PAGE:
Henry Roth is a man afraid of commitment up until he meets the beautiful Lucy. They hit it off and Henry think he's finally found the girl of his dreams, until he discovers she has short-term memory loss and forgets him the next day.
A Hockey player wannabe finds out that he has the most powerful golf drive in history. He joins the P.G.A. tour to make some money to save grandma's house. The downside is that his hockey player mentality doesn't really go on the P.G.A. tour. Especially with the favorite to win the championship.Written by
Kevin Mitchell <firstname.lastname@example.org>
Happy's shaggy homeless caddy (Allen Covert) is named Otto in the credits. This name is spoken in a deleted scene, but never in the main feature. See more »
At the Michelob Open, a sign for the Visa Everglades Open is visible in the background. See more »
[opening narration voice over]
My name is Happy Gilmore. Ever since I was old enough to skate, I loved hockey. I wasn't really the greatest skater though. But that didn't stop my dad from teaching me the secret of smacking his greatest slap shot.
[Young Happy, hits a hard plastic ball into his father's forehead]
See more »
During the opening credits, 16mm home movies of Happy's childhood, adolescence and adulthood are shown as Happy narrates. See more »
The version aired on Fox has all featured product placements removed. For example, "Sports Illustrated" becomes "the pros", "free Subway for life" becomes "Free sandwiches for life", and Happy's T-shirt has the Subway logo digitally removed. See more »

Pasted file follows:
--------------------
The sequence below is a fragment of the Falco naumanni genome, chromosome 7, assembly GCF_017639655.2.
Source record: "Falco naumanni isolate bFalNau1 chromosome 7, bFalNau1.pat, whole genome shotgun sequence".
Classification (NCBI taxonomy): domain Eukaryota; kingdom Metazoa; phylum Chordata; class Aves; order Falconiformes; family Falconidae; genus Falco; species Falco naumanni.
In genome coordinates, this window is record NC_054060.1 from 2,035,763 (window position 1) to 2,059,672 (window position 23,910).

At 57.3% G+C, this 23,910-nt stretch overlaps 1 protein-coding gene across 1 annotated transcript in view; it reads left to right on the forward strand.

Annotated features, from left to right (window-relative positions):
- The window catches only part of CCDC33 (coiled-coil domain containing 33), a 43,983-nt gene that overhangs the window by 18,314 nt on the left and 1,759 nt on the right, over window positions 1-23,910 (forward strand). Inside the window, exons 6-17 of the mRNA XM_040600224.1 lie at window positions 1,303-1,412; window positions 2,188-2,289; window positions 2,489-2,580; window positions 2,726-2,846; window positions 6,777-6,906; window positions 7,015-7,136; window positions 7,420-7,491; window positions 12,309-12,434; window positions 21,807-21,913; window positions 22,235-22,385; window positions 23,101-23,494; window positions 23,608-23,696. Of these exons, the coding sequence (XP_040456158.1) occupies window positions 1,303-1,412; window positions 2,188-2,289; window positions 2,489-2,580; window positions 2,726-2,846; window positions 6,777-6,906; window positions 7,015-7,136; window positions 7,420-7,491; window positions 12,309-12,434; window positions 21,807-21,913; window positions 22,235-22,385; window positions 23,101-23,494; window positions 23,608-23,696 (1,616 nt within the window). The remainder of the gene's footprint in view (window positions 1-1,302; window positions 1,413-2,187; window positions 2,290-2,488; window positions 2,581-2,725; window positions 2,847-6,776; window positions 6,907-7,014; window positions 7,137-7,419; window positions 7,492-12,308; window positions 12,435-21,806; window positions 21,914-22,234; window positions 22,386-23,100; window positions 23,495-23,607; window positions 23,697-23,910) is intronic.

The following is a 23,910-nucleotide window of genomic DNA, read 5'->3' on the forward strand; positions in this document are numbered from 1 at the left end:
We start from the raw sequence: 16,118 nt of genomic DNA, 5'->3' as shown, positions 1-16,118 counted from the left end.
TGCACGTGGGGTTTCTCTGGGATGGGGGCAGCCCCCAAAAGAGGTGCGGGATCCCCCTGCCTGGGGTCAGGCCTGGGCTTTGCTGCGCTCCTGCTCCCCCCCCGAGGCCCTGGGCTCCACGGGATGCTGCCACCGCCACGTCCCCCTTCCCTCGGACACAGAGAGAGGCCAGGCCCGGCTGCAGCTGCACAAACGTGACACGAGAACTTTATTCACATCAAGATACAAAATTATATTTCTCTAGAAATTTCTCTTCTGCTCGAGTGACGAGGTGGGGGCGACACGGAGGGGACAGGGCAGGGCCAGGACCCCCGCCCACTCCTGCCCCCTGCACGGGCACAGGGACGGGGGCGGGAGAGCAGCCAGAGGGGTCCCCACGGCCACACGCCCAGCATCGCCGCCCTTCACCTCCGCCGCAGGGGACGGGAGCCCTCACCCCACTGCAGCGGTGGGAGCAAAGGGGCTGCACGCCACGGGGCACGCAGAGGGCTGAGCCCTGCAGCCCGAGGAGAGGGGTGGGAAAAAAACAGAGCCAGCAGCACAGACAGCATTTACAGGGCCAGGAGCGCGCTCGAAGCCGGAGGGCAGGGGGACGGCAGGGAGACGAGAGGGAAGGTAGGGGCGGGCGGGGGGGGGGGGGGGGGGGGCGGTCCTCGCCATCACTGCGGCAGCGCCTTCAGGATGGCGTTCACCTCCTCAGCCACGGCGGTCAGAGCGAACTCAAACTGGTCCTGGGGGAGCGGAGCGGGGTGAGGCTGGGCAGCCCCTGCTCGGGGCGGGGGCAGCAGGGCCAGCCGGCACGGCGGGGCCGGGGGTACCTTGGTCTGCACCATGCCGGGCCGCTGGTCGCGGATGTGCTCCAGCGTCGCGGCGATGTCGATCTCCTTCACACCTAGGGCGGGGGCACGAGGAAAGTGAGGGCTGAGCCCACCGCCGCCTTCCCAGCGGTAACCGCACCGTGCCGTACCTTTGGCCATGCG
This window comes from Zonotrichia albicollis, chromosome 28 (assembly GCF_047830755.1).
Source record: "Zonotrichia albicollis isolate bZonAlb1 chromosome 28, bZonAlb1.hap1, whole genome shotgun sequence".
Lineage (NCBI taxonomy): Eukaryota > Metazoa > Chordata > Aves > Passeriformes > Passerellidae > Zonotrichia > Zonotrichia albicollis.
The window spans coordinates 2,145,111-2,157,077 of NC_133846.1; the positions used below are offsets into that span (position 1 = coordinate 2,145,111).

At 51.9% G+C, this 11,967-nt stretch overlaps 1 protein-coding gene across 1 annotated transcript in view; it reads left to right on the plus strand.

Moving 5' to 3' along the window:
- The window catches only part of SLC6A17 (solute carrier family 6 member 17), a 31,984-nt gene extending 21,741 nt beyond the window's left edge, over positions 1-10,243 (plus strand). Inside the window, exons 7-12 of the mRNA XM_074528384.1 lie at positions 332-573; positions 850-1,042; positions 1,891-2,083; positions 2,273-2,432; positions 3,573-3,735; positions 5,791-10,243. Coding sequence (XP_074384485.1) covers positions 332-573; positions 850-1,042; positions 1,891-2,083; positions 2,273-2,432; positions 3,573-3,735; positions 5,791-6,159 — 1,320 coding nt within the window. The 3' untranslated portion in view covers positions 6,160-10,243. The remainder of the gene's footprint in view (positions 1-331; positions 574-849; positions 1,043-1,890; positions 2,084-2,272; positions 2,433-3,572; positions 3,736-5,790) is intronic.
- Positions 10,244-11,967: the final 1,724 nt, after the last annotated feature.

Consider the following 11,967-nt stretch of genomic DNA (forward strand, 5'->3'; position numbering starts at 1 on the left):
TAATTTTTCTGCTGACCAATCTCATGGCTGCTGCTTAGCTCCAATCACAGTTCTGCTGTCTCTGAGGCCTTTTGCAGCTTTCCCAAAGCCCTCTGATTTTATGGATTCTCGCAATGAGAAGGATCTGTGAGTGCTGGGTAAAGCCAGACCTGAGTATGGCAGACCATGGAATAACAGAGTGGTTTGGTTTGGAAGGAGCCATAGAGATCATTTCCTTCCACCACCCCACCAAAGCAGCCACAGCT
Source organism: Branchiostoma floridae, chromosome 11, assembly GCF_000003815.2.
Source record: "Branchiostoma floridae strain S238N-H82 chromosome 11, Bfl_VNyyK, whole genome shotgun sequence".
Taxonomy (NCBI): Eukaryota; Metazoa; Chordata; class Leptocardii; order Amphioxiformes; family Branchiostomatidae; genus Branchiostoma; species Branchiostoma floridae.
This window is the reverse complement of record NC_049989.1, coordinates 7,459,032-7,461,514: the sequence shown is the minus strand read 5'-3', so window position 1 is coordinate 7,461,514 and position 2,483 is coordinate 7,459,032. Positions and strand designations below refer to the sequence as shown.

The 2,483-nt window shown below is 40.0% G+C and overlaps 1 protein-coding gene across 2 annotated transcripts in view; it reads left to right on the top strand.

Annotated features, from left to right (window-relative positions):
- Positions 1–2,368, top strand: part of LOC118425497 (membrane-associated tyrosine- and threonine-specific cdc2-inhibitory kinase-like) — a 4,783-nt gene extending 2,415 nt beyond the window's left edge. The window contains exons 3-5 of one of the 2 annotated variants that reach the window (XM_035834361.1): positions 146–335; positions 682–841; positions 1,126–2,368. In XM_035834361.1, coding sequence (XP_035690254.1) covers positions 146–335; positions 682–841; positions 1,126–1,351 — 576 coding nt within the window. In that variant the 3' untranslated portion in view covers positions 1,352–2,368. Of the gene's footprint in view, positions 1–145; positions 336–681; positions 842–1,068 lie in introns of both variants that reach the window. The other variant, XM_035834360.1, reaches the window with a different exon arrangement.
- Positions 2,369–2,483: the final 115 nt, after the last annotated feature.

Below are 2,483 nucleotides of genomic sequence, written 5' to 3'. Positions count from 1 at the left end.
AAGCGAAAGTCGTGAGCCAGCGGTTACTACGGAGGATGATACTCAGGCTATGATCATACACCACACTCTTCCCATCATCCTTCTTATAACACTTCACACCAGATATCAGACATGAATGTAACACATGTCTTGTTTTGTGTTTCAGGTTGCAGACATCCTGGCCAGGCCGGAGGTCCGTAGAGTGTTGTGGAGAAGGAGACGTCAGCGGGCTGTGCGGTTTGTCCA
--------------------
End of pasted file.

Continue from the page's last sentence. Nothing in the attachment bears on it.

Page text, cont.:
Average comedy with energy and a few genuine laughs (but mostly goofball ones)
Frustrated ice hockey player Happy Gilmore will never make it into the sport despite his intense hitting strength and aggressive game. When he is seen by ex-golf pro Chubbs Peterson, on a driving range, Happy is offered the chance to enter a golf contest. When his Grandma's house is repossessed, Happy enters in order to make money quickly. However soon it becomes about more than money as pro Shooter McGavin tries to show him up.
Those watching an Adam Sandler comedy usually are prepared for the type of humour that they are about to experience. I know I didn't sit down expecting clever, witty word play or an intricate, playful script that toys with my emotions. No, I knew that I was ready for the man-child's clowning and lots of dumb, silly jokes. So I actually quite enjoyed my time spent watching this film as I knew what I was getting into. The plot is simply dumb but of course that's the point! The fun is supposed to be in watching Happy getting where he's going rather than wondering if he'll come out on top or not.
The jokes are pretty run of the mill for Sandler. They all have a certain quality that will raise a vague smile often enough to enjoy, but doesn't really ever make you laugh out loud more than a handful of times. Of course for lots of times, Sandler's overacting (or overreacting!) makes things funnier and he does an OK job with the material. The actual role is the same one he always plays and is not hard for him. Guest is better with witty support but Sandler pretty much runs the film without ruining it.
While it didn't totally grab my full attention and have me rolling, it was amusing and light enough not to have to concentrate on which is what I was looking for on a cold Saturday afternoon. Not really worth checking out if you can't stand Sandler, but neutrals on the subject (such as me) will find it passable enough comedy. Die hard fans will, of course, love it to death but fear not, for a vengeful God awaits them!
7 of 11 people found this review helpful.
Was this review helpful to you?
| Report this